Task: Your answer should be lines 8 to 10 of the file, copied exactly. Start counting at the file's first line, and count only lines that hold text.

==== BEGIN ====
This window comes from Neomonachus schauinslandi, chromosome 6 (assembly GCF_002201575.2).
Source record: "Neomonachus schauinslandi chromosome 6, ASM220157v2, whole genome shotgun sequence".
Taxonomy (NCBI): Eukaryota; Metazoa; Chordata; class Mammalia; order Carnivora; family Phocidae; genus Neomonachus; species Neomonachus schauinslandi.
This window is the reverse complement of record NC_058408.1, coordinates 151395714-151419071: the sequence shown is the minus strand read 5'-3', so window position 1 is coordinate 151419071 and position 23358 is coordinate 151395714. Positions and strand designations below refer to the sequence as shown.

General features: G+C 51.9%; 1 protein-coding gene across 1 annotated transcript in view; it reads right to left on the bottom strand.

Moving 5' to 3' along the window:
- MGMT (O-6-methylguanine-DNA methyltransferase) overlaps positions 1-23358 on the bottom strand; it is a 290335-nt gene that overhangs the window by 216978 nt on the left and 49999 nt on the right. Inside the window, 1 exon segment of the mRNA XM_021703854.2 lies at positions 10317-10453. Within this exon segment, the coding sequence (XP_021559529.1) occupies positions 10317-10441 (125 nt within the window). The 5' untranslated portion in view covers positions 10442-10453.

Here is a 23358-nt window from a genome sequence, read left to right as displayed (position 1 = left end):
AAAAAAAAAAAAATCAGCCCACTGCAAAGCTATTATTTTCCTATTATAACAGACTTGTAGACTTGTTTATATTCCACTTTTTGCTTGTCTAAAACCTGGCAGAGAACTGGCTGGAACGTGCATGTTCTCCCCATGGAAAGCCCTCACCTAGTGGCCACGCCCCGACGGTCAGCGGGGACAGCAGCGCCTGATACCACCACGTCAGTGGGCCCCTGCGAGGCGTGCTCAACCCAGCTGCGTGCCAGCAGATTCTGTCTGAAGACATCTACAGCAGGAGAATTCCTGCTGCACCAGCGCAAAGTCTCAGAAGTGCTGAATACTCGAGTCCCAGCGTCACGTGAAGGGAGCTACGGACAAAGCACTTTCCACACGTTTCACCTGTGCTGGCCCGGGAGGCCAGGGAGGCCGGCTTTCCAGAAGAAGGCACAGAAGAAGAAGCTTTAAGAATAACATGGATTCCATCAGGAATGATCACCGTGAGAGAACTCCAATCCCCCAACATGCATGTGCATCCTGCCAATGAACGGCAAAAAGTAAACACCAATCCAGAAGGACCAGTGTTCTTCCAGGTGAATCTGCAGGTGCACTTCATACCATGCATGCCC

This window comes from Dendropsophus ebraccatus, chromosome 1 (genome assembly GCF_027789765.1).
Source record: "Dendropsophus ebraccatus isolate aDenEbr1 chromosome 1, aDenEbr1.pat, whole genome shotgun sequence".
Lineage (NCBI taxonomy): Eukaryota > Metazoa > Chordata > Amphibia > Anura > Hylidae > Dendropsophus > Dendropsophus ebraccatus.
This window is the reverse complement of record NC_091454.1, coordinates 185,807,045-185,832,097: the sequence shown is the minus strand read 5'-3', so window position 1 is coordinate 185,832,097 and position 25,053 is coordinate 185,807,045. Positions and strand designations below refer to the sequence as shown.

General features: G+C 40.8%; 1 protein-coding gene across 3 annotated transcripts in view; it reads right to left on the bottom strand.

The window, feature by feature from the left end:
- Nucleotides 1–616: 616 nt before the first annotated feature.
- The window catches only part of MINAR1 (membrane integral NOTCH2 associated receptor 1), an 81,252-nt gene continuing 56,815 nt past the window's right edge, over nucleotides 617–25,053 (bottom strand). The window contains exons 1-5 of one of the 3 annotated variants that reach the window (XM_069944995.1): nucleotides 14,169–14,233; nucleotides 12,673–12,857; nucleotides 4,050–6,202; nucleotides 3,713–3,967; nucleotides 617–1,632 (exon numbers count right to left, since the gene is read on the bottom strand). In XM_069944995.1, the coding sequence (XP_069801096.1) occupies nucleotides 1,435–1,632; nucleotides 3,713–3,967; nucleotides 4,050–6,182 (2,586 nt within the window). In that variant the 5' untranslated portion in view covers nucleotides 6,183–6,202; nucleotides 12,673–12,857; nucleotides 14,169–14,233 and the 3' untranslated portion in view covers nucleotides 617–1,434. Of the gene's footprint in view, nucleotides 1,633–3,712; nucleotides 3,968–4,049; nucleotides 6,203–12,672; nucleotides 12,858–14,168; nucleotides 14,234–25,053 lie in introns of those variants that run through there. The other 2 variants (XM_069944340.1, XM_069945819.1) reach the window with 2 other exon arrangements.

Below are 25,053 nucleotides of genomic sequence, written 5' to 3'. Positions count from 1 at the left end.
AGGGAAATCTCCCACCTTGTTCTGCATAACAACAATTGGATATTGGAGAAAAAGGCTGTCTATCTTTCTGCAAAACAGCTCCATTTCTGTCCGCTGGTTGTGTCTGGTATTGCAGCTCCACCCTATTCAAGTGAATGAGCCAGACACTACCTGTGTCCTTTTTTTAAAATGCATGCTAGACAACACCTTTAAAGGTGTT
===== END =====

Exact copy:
Here is a 23358-nt window from a genome sequence, read left to right as displayed (position 1 = left end):
AAAAAAAAAAAAATCAGCCCACTGCAAAGCTATTATTTTCCTATTATAACAGACTTGTAGACTTGTTTATATTCCACTTTTTGCTTGTCTAAAACCTGGCAGAGAACTGGCTGGAACGTGCATGTTCTCCCCATGGAAAGCCCTCACCTAGTGGCCACGCCCCGACGGTCAGCGGGGACAGCAGCGCCTGATACCACCACGTCAGTGGGCCCCTGCGAGGCGTGCTCAACCCAGCTGCGTGCCAGCAGATTCTGTCTGAAGACATCTACAGCAGGAGAATTCCTGCTGCACCAGCGCAAAGTCTCAGAAGTGCTGAATACTCGAGTCCCAGCGTCACGTGAAGGGAGCTACGGACAAAGCACTTTCCACACGTTTCACCTGTGCTGGCCCGGGAGGCCAGGGAGGCCGGCTTTCCAGAAGAAGGCACAGAAGAAGAAGCTTTAAGAATAACATGGATTCCATCAGGAATGATCACCGTGAGAGAACTCCAATCCCCCAACATGCATGTGCATCCTGCCAATGAACGGCAAAAAGTAAACACCAATCCAGAAGGACCAGTGTTCTTCCAGGTGAATCTGCAGGTGCACTTCATACCATGCATGCCC

This window comes from Dendropsophus ebraccatus, chromosome 1 (genome assembly GCF_027789765.1).